This airline weighs its passengers, for research


A Finnair passenger stepping on a scale at the Helsinki-Vantaa Airport in Vantaa, Finland. — Reuters

Finnish carrier Finnair has begun weighing passengers with their carry-on luggage as part of a study aimed at better determining the weight of the aircraft before take-off, it said recently.

The weigh-ins will take place this month, as well as in April and May, and are on a voluntary basis, it said.

“Measurements began at Helsinki Airport (recently). So far, more than 500 volunteer customers have participated in the weigh-ins,” Finnair spokeswoman Kaisa Tikkanen said.

Finnair noted in a statement that flight balance calculations require airlines to know the “weight of the aircraft itself and the weight of fuel, checked baggage and cargo, onboard catering, water tanks, and of course customers”.

Airlines may use average weights provided by aviation authorities or collect their own data, it said.

“The collected data is not linked in any way to the customer’s personal data,” said Satu Munnukka, head of ground processes at Finnair.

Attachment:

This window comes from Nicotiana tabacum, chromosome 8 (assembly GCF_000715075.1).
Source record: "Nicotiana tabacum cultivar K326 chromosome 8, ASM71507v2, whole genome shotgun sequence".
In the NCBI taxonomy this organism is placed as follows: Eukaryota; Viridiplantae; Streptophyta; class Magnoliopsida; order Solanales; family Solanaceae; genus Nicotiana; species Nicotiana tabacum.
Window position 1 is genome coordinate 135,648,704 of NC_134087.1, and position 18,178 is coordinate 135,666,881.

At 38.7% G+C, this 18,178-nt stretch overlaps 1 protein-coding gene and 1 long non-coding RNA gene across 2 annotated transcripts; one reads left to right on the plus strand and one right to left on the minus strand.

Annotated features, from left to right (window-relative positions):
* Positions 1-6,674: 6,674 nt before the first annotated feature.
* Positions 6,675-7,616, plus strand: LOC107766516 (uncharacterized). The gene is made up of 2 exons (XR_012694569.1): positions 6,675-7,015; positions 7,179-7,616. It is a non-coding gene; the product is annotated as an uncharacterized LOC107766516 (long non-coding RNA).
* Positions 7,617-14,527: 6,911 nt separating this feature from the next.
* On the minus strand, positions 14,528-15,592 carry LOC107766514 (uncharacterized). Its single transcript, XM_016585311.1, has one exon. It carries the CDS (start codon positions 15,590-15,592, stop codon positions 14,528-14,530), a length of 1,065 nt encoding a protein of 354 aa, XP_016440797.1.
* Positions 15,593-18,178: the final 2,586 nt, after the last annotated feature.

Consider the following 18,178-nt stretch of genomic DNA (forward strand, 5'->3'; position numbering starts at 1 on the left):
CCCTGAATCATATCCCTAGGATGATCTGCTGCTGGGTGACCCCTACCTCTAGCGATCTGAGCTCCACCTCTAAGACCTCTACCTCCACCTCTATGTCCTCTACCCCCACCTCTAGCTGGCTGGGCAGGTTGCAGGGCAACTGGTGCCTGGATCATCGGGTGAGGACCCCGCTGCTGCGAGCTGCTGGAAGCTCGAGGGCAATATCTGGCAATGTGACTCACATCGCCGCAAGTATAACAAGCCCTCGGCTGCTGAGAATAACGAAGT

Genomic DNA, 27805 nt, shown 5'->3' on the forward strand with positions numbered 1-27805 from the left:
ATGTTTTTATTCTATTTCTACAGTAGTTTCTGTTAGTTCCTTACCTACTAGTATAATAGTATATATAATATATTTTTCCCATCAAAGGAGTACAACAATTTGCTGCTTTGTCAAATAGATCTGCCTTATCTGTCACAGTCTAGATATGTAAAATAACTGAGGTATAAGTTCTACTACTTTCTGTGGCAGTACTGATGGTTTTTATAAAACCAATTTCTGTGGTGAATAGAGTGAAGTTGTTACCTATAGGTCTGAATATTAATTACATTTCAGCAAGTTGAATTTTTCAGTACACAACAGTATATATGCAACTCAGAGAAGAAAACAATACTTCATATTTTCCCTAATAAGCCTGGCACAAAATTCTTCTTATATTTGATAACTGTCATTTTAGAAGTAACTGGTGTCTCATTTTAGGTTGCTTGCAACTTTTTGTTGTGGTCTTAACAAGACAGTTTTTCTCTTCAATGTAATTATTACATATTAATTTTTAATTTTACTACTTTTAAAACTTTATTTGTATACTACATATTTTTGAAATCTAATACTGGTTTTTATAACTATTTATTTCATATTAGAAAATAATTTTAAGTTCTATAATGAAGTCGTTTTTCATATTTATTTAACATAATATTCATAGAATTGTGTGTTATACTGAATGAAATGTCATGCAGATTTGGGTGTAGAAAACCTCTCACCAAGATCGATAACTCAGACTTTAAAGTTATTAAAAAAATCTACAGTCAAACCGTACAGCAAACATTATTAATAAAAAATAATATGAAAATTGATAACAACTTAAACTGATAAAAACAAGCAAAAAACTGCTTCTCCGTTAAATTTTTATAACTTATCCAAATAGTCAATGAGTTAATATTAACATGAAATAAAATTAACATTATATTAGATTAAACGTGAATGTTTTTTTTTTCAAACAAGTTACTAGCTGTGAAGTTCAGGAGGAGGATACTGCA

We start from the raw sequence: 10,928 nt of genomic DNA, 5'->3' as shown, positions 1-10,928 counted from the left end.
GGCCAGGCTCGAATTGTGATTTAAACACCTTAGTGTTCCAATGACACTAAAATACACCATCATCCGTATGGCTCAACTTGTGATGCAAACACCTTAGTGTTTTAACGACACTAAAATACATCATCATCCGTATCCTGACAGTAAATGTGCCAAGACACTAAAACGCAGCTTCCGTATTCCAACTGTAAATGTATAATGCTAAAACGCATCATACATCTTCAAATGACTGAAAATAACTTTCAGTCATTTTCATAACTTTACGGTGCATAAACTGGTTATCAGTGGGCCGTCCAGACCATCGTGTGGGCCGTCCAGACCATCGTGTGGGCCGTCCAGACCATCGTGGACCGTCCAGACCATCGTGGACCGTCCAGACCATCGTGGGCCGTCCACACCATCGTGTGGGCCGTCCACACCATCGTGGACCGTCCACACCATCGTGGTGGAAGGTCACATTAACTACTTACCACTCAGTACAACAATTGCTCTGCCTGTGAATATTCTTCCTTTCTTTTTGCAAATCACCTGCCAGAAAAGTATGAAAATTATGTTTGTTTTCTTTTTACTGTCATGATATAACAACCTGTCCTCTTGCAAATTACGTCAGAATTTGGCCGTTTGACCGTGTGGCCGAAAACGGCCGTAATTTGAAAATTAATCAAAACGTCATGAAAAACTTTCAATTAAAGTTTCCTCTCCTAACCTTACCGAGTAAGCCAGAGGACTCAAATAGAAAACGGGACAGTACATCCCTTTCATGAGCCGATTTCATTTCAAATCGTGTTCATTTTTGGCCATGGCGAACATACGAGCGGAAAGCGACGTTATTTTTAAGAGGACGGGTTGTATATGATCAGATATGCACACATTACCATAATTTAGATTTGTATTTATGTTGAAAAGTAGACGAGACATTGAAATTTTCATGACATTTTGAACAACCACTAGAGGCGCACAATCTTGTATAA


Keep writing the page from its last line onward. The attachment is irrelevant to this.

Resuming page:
“Only the customer service agent working at the measuring point can see the total weight, so you can participate in the study with peace of mind,” she said.

Probe suggests missing bolts

Meanwhile, four of the bolts securing the panel of a Boeing 737 MAX 9 Alaska Airlines jet that blew off mid-flight last month were missing, according to a preliminary investigation published recently.

The (United States) National Transportation Safety Board’s initial report into the Jan 5 incident said the lack of damage or deformation around the holes “indicate that the four bolts that prevent upward movement of the (door) plug were missing before the plug moved upward off the stop pads”.

The agency has collected written documents and photos showing that Boeing employees removed four bolts from these locations during an inspection at the Renton plant in Washington State prior to delivery of the aircraft last October.

That operation had been carried out to replace five damaged rivets in the cabin of the aircraft. Other photos taken after the rivets had been replaced show that at least three of the bolts had not been reinstalled.

This door plug was used to block an exit that was not intended to be used, as the model already has enough emergency exits in this configuration.

On Jan 5, the panel flew off mid-flight after the Alaska Airlines MAX 9 took off from Portland, Oregon bound for Ontario in California. The incident caused only minor injuries.

Alaska Airlines reported finding “loose equipment” following its own preliminary inspections.

United Airlines, which owns the largest fleet of 737 MAX 9s at 79 aircraft, said it had discovered “bolts that needed additional tightening” during checks. – AFP

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